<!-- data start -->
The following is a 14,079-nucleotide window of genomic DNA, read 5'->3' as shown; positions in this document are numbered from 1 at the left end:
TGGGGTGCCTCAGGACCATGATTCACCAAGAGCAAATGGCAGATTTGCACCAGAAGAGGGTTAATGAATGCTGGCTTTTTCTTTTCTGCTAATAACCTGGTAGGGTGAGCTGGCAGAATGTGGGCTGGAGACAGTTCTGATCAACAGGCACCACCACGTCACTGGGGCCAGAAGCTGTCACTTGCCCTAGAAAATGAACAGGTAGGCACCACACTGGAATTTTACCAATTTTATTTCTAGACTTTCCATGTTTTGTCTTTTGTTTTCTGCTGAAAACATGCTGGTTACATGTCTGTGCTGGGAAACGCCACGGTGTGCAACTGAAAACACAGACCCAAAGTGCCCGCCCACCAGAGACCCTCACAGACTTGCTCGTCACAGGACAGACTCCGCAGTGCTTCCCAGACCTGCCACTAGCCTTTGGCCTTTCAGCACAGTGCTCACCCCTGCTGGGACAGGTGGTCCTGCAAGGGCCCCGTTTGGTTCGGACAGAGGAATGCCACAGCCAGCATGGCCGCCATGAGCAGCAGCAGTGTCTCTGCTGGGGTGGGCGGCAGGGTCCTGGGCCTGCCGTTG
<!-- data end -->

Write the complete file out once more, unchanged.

The following is a 14,079-nucleotide window of genomic DNA, read 5'->3' as shown; positions in this document are numbered from 1 at the left end:
TGGGGTGCCTCAGGACCATGATTCACCAAGAGCAAATGGCAGATTTGCACCAGAAGAGGGTTAATGAATGCTGGCTTTTTCTTTTCTGCTAATAACCTGGTAGGGTGAGCTGGCAGAATGTGGGCTGGAGACAGTTCTGATCAACAGGCACCACCACGTCACTGGGGCCAGAAGCTGTCACTTGCCCTAGAAAATGAACAGGTAGGCACCACACTGGAATTTTACCAATTTTATTTCTAGACTTTCCATGTTTTGTCTTTTGTTTTCTGCTGAAAACATGCTGGTTACATGTCTGTGCTGGGAAACGCCACGGTGTGCAACTGAAAACACAGACCCAAAGTGCCCGCCCACCAGAGACCCTCACAGACTTGCTCGTCACAGGACAGACTCCGCAGTGCTTCCCAGACCTGCCACTAGCCTTTGGCCTTTCAGCACAGTGCTCACCCCTGCTGGGACAGGTGGTCCTGCAAGGGCCCCGTTTGGTTCGGACAGAGGAATGCCACAGCCAGCATGGCCGCCATGAGCAGCAGCAGTGTCTCTGCTGGGGTGGGCGGCAGGGTCCTGGGCCTGCCGTTG